Anatomy of an Era: Matt Vrzal, Part 3

Categories: Football No Place

Excerpted from Chapter 26, No Place Like Nebraska: Anatomy of an Era, Vol. 1 by Paul Koch


Matt Vrzal, Part 3



Q: Anything else about the process, team building, that stands out that drove the team? You said Strength Coach Bryan Bailey made that comment. Wasn’t he in charge of working with the O line at that time? Was he you guys’ personal trainer?

MV: He just floated around. He was such a great guy. All you guys in the weightroom were such great guys. Mike Arthur, too. And Boyd was flexing and never breathing though.. he just got under everybody’s skin. (laughs) But you kind of have to have that figurehead. You’d be working out and here would come Boyd, and you’d be like, ‘Boyd, just go back to your office.’ (laughs) We’d test out and he’d come over and act like he was the one that trained you all the time, then he’d go back in his office. We knew who really did it. (laughs) That was more of the linemens’ view of Boyd. (laughs)

And another thing: fighting in practice -to me- always brought everyone together. Remember, for a fight to happen you have to have two people who deeply care about the situation or the circumstance of what has happened. They have that passion about that. If you have somebody come to blows there is a reason: You’re either getting beat or beating the other guy. And one, he doesn’t like getting beat, and two, he doesn’t think it should happen.

And there were times when it was just miserable: that time after the final exams and before you left for the bowl game, when there was nothing going on except practice. And you’d see those f***ing MUSCO lighting trucks come in. Then you were like, ‘Crap!’ and you know since they’ve got lights out there you’re gonna be practicing ’til like 6, 7  o’clock.

And I recall the times we went to live one-on-ones. It was my sophomore year, I’m Aaron Graham’s backup, and away we go… “Goal line! Ones against ones!”  And I’m thinking, ‘This is a bad idea, there is some tension in the air. It’s palpable. This is not good.’ So here we go. Somebody had to come out, and Steve Volin comes in. Now, when you pit Christian Peter against Steve Volin, it’s a defensive win…but the more you get into offensive line play the more you realize one thing: the beauty of the ‘cut block’. It’s an unwritten rule when you’re going one-on-ones, you don’t ‘cut’ people. So they toss the ball and, well, Volin cuts Christian. And I’m watching this as a backup and I’m saying, ‘Uh oh, this is not good. Volin is not going to like the repercussions of this.’ So Christian shoves his head in the ground. (That’s the thing about Christian, if you do it one time he’ll let you get away with it, but if you do it again, “We’re gonna have a problem.”) So he shoves his head in the ground, “You fat SOB, don’t you cut me!” Bow, wow, wow, and so on. So we got back to the huddle and Coach Tenopir, with his ornery demeanor, has his dander up because the toss didn’t work too well. And he says, “We’re gonna run that again.” So here comes Volin up to the line, and I’m like, ‘Volin, don’t do it. Don’t do it….’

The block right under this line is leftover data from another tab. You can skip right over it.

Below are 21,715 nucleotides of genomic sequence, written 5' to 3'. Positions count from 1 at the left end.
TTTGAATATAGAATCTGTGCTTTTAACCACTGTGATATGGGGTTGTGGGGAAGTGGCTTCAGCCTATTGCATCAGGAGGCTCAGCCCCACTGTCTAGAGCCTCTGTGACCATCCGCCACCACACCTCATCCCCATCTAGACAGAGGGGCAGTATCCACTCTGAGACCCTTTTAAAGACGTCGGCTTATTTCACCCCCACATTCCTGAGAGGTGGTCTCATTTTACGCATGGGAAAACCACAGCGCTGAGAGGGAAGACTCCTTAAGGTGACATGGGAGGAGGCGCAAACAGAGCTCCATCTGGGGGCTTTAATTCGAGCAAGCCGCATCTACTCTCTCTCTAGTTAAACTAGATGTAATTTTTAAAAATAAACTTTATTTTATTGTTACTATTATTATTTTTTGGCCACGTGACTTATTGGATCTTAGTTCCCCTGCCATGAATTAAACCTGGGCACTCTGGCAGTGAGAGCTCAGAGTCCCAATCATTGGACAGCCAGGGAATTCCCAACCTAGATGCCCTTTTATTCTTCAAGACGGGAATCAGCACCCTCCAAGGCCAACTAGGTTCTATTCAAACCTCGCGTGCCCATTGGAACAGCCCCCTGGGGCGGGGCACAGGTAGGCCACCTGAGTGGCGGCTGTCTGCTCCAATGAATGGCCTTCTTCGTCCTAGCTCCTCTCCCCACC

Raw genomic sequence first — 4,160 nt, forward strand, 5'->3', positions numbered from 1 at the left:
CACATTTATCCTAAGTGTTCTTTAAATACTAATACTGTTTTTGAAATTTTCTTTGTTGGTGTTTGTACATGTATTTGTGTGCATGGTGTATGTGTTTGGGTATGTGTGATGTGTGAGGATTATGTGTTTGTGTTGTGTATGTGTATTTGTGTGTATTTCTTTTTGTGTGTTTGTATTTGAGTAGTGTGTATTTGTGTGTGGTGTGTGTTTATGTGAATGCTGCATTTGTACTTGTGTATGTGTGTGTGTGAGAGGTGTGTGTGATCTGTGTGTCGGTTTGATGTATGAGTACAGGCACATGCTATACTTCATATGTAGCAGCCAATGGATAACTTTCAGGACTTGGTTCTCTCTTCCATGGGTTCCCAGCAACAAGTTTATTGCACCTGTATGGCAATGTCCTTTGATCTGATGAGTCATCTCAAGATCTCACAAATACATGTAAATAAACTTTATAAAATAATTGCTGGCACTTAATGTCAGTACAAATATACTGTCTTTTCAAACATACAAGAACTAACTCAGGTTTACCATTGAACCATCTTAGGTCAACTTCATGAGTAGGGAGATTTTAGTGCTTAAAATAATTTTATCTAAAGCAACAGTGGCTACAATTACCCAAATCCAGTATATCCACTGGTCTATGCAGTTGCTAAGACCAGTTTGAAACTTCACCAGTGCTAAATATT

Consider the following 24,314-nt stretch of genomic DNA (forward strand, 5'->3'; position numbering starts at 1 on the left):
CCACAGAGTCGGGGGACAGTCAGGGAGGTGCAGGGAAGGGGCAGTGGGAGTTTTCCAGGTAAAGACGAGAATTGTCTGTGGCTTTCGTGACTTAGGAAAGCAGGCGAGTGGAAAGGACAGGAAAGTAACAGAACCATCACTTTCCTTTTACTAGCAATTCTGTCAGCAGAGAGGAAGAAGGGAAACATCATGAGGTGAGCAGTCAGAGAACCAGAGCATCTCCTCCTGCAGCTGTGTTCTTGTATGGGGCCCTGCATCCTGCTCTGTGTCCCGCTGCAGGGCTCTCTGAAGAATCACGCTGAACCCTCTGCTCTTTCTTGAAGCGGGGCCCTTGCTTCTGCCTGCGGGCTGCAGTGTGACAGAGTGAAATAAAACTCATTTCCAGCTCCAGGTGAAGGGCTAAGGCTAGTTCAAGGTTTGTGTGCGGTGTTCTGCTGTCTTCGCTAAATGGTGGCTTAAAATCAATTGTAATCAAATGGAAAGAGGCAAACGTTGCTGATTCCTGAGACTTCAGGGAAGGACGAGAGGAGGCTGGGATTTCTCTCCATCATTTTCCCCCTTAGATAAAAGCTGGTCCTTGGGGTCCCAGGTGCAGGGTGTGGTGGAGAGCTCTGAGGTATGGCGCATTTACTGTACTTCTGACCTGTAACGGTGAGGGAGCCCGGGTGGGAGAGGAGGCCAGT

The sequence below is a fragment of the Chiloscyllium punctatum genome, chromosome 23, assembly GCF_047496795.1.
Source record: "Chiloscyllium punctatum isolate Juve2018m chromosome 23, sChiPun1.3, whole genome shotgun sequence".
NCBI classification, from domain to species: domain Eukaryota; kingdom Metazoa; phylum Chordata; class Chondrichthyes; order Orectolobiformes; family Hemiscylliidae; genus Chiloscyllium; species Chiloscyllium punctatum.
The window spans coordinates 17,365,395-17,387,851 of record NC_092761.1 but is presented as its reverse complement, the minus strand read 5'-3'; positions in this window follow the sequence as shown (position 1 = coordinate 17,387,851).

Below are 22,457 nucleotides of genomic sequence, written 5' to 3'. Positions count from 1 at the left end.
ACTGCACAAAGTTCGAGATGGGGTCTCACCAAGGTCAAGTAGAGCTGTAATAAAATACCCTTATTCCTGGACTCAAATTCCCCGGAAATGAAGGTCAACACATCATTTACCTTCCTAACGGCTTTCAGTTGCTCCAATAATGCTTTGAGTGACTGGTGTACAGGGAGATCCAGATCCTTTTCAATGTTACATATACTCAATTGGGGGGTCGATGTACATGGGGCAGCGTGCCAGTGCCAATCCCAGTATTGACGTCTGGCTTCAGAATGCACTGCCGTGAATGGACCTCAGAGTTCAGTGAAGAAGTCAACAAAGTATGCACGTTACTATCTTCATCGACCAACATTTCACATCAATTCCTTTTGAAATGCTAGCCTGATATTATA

And he did it. He cuts Christian again. Christian, for as big as he was, was so ungodly quick. So as Volin cuts him Christian already has him shoved into the turf, his hand on his facemask, lifting his helmet up on his head so he can get the proper punching angle.  He starts firing jabs into Volin’s face! Well, Graham sees this and he goes and hits Christian! Well, then Jason’s radar goes off and says, “My brother is being hit. I’ve got to go help”, and here comes Jason into the mess! And then Stai sees this and jumps in! Then Tomich and Wistrom see the Peter brothers getting picked on, and they go psycho! So this thing is literally squared off!…Linebackers have running backs, corners have wide receivers, safeties have tight ends, a couple of guys that are backups are pushing each other. (laughs) It was just bedlam. There was a fight everywhere. And Coach Osborne is blowing his whistle as loud as he can to save his life and nothing is happening. (laughs) You usually hear the whistle and you stop it, you know?  Well, he keeps blowing that whistle and nothing is happening, so he finally lets out a “Dadgummit!”

And out of all the whistle blowing and commotion, the dadgummit stopped it. It’s over. He’s so mad and his face is so red, and he just pointed a finger and it’s shaking and he yells out “Christian!” and he points to the South Stadium stairs. Then he goes, “Volin!” and he pointed. And I’m like, ‘That sucks!’ (’Cause he’d already gotten punished.) And Christian says, “How many?” And Osborne goes, “Until we start gassers!” So these two dudes start running stadium steps.